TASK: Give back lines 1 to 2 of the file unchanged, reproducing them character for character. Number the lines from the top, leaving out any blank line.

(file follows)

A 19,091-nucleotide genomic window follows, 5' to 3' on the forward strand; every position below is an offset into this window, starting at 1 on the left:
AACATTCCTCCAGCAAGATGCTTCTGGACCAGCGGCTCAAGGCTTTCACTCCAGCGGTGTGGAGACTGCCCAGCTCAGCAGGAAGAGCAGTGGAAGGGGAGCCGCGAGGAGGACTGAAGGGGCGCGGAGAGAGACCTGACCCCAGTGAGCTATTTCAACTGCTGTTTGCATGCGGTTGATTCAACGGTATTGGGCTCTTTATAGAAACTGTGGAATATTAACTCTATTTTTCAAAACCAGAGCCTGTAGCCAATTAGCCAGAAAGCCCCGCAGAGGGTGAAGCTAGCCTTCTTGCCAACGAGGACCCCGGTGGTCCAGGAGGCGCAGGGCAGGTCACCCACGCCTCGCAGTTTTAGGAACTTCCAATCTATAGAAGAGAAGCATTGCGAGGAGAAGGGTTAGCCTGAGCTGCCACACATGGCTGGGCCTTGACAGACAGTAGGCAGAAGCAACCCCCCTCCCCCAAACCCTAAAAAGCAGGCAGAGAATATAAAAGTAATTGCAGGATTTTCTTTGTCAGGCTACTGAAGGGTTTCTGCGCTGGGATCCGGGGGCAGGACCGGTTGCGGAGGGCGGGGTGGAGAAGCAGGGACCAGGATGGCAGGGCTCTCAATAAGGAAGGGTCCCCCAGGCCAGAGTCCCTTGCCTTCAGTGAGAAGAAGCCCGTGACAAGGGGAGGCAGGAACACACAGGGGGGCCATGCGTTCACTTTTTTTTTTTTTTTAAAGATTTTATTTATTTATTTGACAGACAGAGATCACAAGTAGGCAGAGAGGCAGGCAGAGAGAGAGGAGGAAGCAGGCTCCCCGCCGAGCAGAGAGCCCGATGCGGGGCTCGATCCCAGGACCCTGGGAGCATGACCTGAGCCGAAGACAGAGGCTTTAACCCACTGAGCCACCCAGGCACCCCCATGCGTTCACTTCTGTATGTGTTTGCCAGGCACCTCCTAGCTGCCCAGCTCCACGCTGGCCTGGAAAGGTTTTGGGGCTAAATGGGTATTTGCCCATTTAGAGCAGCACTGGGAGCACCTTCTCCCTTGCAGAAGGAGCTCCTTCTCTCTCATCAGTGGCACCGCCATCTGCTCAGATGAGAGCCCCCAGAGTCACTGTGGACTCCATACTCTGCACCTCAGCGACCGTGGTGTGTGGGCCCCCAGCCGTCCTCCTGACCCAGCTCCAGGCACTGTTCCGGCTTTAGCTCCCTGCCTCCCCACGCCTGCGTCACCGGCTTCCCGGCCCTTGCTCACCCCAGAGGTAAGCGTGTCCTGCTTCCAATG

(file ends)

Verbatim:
A 19,091-nucleotide genomic window follows, 5' to 3' on the forward strand; every position below is an offset into this window, starting at 1 on the left:
AACATTCCTCCAGCAAGATGCTTCTGGACCAGCGGCTCAAGGCTTTCACTCCAGCGGTGTGGAGACTGCCCAGCTCAGCAGGAAGAGCAGTGGAAGGGGAGCCGCGAGGAGGACTGAAGGGGCGCGGAGAGAGACCTGACCCCAGTGAGCTATTTCAACTGCTGTTTGCATGCGGTTGATTCAACGGTATTGGGCTCTTTATAGAAACTGTGGAATATTAACTCTATTTTTCAAAACCAGAGCCTGTAGCCAATTAGCCAGAAAGCCCCGCAGAGGGTGAAGCTAGCCTTCTTGCCAACGAGGACCCCGGTGGTCCAGGAGGCGCAGGGCAGGTCACCCACGCCTCGCAGTTTTAGGAACTTCCAATCTATAGAAGAGAAGCATTGCGAGGAGAAGGGTTAGCCTGAGCTGCCACACATGGCTGGGCCTTGACAGACAGTAGGCAGAAGCAACCCCCCTCCCCCAAACCCTAAAAAGCAGGCAGAGAATATAAAAGTAATTGCAGGATTTTCTTTGTCAGGCTACTGAAGGGTTTCTGCGCTGGGATCCGGGGGCAGGACCGGTTGCGGAGGGCGGGGTGGAGAAGCAGGGACCAGGATGGCAGGGCTCTCAATAAGGAAGGGTCCCCCAGGCCAGAGTCCCTTGCCTTCAGTGAGAAGAAGCCCGTGACAAGGGGAGGCAGGAACACACAGGGGGGCCATGCGTTCACTTTTTTTTTTTTTTTAAAGATTTTATTTATTTATTTGACAGACAGAGATCACAAGTAGGCAGAGAGGCAGGCAGAGAGAGAGGAGGAAGCAGGCTCCCCGCCGAGCAGAGAGCCCGATGCGGGGCTCGATCCCAGGACCCTGGGAGCATGACCTGAGCCGAAGACAGAGGCTTTAACCCACTGAGCCACCCAGGCACCCCCATGCGTTCACTTCTGTATGTGTTTGCCAGGCACCTCCTAGCTGCCCAGCTCCACGCTGGCCTGGAAAGGTTTTGGGGCTAAATGGGTATTTGCCCATTTAGAGCAGCACTGGGAGCACCTTCTCCCTTGCAGAAGGAGCTCCTTCTCTCTCATCAGTGGCACCGCCATCTGCTCAGATGAGAGCCCCCAGAGTCACTGTGGACTCCATACTCTGCACCTCAGCGACCGTGGTGTGTGGGCCCCCAGCCGTCCTCCTGACCCAGCTCCAGGCACTGTTCCGGCTTTAGCTCCCTGCCTCCCCACGCCTGCGTCACCGGCTTCCCGGCCCTTGCTCACCCCAGAGGTAAGCGTGTCCTGCTTCCAATG